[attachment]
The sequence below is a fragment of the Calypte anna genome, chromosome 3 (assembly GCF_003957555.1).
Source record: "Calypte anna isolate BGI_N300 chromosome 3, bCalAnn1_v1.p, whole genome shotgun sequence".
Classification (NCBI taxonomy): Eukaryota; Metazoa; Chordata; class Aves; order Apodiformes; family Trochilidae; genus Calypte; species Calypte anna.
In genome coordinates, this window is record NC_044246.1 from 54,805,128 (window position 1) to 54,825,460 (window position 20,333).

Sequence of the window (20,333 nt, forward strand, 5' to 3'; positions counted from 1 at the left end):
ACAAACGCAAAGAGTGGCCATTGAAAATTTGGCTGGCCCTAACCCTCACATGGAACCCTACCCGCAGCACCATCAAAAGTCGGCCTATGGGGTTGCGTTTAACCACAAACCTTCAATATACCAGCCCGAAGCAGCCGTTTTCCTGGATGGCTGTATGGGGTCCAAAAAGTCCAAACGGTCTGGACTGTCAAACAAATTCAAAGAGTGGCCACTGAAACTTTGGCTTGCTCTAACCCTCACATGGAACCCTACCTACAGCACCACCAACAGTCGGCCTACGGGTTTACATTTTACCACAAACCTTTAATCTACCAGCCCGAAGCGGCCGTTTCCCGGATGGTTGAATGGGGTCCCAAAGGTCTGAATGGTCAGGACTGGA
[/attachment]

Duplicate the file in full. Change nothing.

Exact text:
The sequence below is a fragment of the Calypte anna genome, chromosome 3 (assembly GCF_003957555.1).
Source record: "Calypte anna isolate BGI_N300 chromosome 3, bCalAnn1_v1.p, whole genome shotgun sequence".
Classification (NCBI taxonomy): Eukaryota; Metazoa; Chordata; class Aves; order Apodiformes; family Trochilidae; genus Calypte; species Calypte anna.
In genome coordinates, this window is record NC_044246.1 from 54,805,128 (window position 1) to 54,825,460 (window position 20,333).

Sequence of the window (20,333 nt, forward strand, 5' to 3'; positions counted from 1 at the left end):
ACAAACGCAAAGAGTGGCCATTGAAAATTTGGCTGGCCCTAACCCTCACATGGAACCCTACCCGCAGCACCATCAAAAGTCGGCCTATGGGGTTGCGTTTAACCACAAACCTTCAATATACCAGCCCGAAGCAGCCGTTTTCCTGGATGGCTGTATGGGGTCCAAAAAGTCCAAACGGTCTGGACTGTCAAACAAATTCAAAGAGTGGCCACTGAAACTTTGGCTTGCTCTAACCCTCACATGGAACCCTACCTACAGCACCACCAACAGTCGGCCTACGGGTTTACATTTTACCACAAACCTTTAATCTACCAGCCCGAAGCGGCCGTTTCCCGGATGGTTGAATGGGGTCCCAAAGGTCTGAATGGTCAGGACTGGA